Company Fined More Than $1.3 Million for Safety Violations
April 3, 2019
An Ohio metal heat treatment company faces $1.3 million in penalties for exposing workers to various potentially life-threatening hazards. The Occupational Safety and Health Administration (OSHA) proposed the penalties after uncovering numerous violations at the facility, including:
- Atmospheric hazards – If the atmosphere in a confined space is toxic, combustible, or lacking oxygen, workers may suffer fatal injuries. Employers should follow the relevant general, shipyard, employment, or construction OSHA standards regarding confined spaces.
- Thermal hazards – Occupational heat exposure can cause workers to develop heat-related health problems, many of which could have been prevented. Employers should implement engineering controls, such as insulation of hot surfaces, and provide workers with the proper personal protective equipment (PPE).
- Electrical hazards – According to OSHA, most electrical accidents occur due to unsafe equipment, environment, or work practices. To prevent these types of accidents, OSHA recommends using insulation, guarding, grounding, electrical protective devices, and following safety best practices.
- Mechanical hazards – Moving machinery must be safeguarded to prevent crushed limbs, severed fingers, blindness, and other serious injuries. Proper lockout/tagout procedures must also be followed to prevent the release of hazardous energy.
The Acting Assistant Secretary of Labor for Occupational Safety and Health explains that the violations described in the Notification of Penalty exposed workers to serious injuries and illnesses. Under the Occupational Safety and Health Act of 1970 and the General Duty Clause of the Pennsylvania Workers’ Compensation Act, employers have a legal obligation to protect workers from exposure to recognized hazards that are likely to cause serious physical harm or death.
Many of the citations issued are also on OSHA’s Top 10 Most Frequently Cited Standards list for 2018, which pertained to:
- Fall protection, construction
- Hazard communication standard, general industry
- Scaffolding, general requirements, construction
- Respiratory protection, general industry
- Control of hazardous energy, general industry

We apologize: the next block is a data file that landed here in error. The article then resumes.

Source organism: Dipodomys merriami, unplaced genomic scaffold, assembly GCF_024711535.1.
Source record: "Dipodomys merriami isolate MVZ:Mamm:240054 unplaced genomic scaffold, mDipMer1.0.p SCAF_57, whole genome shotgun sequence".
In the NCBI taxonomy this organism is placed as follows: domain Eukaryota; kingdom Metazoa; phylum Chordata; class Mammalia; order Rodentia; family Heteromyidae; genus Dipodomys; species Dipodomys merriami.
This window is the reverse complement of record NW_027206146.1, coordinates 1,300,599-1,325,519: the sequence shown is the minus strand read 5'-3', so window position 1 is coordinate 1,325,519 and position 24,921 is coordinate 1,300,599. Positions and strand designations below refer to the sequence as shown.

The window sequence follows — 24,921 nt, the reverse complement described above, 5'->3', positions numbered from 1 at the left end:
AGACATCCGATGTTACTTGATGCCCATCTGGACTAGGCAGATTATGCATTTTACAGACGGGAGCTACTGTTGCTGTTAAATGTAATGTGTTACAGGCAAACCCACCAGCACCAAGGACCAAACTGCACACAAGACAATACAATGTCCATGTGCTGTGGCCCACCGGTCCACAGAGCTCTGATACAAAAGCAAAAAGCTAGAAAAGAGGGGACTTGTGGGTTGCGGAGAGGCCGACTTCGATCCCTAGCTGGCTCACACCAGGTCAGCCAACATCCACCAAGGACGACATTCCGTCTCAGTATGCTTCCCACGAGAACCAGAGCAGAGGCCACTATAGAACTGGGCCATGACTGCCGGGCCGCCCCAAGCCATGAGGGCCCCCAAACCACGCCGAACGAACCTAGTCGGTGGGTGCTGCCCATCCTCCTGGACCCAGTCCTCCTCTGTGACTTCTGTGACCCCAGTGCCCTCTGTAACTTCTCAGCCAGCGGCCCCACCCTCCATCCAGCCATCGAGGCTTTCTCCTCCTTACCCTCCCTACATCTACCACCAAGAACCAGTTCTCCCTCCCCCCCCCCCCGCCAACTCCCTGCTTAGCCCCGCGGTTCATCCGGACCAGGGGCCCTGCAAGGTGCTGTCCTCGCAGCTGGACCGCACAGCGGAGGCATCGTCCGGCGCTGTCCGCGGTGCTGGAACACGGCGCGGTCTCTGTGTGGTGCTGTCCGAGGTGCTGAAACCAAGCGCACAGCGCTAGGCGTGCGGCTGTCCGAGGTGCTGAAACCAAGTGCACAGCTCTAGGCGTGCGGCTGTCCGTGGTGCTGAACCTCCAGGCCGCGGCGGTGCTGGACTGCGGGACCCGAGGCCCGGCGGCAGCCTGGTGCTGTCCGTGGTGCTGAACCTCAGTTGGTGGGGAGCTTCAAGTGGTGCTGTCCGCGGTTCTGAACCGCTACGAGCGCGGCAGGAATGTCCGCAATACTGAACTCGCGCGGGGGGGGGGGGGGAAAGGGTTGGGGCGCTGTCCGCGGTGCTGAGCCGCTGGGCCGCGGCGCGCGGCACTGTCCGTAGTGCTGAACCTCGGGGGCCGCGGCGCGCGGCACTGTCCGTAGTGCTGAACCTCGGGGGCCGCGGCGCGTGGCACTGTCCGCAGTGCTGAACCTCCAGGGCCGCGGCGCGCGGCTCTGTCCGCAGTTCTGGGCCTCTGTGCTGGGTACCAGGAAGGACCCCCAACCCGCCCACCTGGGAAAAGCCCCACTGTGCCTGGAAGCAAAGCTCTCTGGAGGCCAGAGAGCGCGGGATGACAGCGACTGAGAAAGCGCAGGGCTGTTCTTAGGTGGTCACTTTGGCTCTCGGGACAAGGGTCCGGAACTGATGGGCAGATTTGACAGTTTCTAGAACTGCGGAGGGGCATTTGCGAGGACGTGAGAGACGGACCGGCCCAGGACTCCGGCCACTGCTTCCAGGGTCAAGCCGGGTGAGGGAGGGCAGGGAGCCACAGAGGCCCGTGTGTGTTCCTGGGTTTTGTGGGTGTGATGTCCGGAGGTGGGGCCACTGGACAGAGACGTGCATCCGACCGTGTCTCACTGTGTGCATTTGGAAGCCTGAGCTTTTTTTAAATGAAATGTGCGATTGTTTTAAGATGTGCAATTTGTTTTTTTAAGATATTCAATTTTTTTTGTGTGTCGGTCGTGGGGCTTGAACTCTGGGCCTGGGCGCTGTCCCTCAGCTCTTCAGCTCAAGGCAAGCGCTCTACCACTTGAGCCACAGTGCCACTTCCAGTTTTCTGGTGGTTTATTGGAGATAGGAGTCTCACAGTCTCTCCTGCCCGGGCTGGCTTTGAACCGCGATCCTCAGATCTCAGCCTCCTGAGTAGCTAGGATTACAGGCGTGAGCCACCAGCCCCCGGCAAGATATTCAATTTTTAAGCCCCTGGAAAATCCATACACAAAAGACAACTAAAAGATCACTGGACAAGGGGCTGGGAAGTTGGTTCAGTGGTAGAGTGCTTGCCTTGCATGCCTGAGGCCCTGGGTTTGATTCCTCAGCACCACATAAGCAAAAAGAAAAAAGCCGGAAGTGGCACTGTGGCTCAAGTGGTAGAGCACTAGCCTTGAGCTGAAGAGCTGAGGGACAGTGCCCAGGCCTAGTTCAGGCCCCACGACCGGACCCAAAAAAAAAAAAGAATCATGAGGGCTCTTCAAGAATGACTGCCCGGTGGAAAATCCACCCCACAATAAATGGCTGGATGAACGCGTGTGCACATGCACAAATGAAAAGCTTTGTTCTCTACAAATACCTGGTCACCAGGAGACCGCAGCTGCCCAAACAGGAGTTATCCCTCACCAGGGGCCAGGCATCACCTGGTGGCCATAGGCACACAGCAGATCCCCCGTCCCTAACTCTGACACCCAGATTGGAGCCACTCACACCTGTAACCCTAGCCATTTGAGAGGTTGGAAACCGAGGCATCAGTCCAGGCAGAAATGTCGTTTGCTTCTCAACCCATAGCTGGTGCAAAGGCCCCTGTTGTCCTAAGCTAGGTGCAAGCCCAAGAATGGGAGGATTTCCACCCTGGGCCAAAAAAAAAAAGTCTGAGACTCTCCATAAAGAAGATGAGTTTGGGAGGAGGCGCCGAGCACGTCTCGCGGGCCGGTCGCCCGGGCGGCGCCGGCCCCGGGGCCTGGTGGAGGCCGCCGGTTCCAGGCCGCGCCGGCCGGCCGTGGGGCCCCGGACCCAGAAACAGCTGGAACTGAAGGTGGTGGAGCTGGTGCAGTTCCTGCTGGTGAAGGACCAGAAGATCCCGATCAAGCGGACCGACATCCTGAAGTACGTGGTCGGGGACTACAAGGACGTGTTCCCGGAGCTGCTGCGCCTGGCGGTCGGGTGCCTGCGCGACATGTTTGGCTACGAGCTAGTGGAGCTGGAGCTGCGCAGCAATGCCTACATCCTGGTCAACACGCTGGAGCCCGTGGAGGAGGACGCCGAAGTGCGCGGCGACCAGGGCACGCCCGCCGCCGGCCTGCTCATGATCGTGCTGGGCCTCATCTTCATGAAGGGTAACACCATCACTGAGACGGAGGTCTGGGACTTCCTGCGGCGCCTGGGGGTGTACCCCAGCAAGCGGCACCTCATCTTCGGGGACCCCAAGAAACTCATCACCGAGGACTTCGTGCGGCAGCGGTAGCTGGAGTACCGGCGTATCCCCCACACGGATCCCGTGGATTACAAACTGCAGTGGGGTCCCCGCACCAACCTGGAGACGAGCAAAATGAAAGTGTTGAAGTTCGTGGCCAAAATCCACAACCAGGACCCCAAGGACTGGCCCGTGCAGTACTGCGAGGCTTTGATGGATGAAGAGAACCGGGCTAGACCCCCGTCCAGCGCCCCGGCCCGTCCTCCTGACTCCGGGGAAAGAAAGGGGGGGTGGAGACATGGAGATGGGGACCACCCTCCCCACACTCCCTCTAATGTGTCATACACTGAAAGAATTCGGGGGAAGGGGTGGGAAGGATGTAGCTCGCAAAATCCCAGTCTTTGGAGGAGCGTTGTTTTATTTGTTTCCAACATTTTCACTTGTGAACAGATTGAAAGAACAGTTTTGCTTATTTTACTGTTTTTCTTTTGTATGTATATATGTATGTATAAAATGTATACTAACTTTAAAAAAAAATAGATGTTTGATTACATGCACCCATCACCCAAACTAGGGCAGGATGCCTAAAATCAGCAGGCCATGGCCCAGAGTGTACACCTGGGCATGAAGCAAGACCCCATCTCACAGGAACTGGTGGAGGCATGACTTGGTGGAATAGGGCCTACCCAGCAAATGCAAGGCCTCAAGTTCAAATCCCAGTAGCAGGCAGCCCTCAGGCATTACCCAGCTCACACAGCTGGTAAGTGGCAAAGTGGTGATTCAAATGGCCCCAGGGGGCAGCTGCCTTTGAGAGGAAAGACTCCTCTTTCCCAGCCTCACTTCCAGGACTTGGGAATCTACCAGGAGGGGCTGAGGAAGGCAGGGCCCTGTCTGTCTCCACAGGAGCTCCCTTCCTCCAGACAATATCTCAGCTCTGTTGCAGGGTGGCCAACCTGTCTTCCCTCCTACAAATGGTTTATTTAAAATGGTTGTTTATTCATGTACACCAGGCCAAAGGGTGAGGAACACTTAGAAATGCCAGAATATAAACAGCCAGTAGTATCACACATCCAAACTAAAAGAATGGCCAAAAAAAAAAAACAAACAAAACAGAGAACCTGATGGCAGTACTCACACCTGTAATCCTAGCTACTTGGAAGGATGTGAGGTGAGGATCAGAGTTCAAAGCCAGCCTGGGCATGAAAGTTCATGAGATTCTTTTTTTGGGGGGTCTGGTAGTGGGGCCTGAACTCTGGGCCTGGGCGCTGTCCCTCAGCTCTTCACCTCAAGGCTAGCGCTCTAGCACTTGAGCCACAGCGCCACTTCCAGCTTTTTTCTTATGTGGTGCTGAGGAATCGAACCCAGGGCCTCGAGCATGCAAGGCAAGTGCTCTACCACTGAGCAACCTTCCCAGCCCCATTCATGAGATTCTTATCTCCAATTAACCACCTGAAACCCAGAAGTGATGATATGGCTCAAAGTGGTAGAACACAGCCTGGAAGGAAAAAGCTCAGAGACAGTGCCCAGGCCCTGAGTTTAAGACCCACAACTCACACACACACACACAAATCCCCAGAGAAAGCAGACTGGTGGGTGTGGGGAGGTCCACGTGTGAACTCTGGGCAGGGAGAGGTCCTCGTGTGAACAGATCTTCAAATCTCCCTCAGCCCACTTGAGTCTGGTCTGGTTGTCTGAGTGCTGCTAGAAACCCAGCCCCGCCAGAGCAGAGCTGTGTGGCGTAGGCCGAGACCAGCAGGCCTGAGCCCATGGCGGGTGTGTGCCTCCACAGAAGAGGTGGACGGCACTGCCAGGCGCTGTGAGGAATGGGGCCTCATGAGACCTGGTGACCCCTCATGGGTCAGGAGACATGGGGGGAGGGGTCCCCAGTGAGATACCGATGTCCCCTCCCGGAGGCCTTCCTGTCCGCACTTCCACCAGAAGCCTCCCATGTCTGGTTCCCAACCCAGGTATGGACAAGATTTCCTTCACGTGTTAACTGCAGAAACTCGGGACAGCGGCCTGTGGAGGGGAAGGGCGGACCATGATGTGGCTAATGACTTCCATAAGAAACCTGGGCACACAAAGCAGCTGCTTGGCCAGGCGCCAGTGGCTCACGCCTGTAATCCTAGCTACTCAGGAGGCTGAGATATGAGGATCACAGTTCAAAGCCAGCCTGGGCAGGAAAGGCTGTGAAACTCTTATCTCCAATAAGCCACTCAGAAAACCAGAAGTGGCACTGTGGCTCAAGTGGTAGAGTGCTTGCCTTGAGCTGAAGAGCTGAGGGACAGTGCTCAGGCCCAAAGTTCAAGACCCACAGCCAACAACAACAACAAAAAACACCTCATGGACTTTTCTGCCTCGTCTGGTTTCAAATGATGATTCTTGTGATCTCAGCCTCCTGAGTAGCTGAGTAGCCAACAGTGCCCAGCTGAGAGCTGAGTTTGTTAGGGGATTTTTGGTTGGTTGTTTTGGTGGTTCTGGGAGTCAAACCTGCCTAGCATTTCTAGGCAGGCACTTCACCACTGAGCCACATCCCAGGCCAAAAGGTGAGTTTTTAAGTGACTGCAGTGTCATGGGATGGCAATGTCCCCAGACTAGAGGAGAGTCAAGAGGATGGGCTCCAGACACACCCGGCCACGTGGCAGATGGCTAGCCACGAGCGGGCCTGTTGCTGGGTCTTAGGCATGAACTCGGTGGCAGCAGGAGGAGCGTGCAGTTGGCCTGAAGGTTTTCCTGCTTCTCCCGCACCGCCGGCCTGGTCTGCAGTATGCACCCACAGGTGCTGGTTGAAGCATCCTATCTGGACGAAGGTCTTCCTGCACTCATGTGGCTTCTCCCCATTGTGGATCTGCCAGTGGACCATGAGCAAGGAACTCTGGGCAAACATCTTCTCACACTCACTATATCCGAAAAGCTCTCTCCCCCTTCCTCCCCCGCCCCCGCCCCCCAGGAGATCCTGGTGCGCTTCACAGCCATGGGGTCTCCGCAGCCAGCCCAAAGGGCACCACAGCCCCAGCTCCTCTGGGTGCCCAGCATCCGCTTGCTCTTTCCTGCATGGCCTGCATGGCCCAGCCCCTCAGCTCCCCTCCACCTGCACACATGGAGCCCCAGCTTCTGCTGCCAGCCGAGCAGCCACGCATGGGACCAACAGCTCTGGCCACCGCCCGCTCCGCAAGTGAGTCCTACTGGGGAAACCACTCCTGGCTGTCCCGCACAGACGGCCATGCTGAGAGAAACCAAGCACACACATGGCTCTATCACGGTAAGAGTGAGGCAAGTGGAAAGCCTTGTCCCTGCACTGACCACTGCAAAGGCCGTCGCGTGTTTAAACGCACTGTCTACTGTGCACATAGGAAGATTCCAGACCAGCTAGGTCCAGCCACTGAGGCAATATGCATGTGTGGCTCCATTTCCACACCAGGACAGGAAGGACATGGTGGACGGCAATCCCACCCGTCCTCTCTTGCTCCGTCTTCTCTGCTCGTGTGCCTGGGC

- Ladders, construction
- Powered industrial trucks, general industry
- Fall protection
- Machinery and machine guarding, general requirements
- Eye and face protection
Severe Violator Enforcement Program
OSHA, the federal agency responsible for establishing and enforcing workplace safety and health standards, has placed the company on the Severe Violator Enforcement Program (SVEP). The SVEP establishes enforcement policies and procedures for employers who commit willful, repeated violations, such as mandatory follow-up inspections, corporate-wide agreements, and even federal court enforcement. OSHA also issued the Ohio-based company 25 citations for violations relating to:
- Confined spaces
- Machine guarding
- Respiratory protection
- Chemical exposure
- Electrical equipment
- Personal protective equipment (PPE)
- Failure to provide training
The company has 15 business days from its receipt of the Citation and Notification of Penalty letter to either comply, request an informal conference with OSHA’s area director, or contest the findings by petitioning the Occupational Safety & Health Review Commission (OSHRC) for review. After hearing evidence from both sides, the independent commission may either affirm, modify, or vacate the citations and penalties proposed by OSHA.
Reading Workers’ Compensation Lawyers at Larry Pitt & Associates, P.C. Protect Workers’ Rights to a Safe Workplace
Pennsylvania employers have a duty to provide their employees with safe and healthful workplaces. If you were injured on the job, contact a Reading workers’ compensation lawyer at Larry Pitt & Associates, P.C. You may be entitled to workers’ compensation benefits, including payment for medical expenses and wage loss compensation. Our experienced attorneys proudly represent all types of workers in Philadelphia and throughout the state. For a free consultation, call us at 888-PITT-LAW or complete our online contact form.
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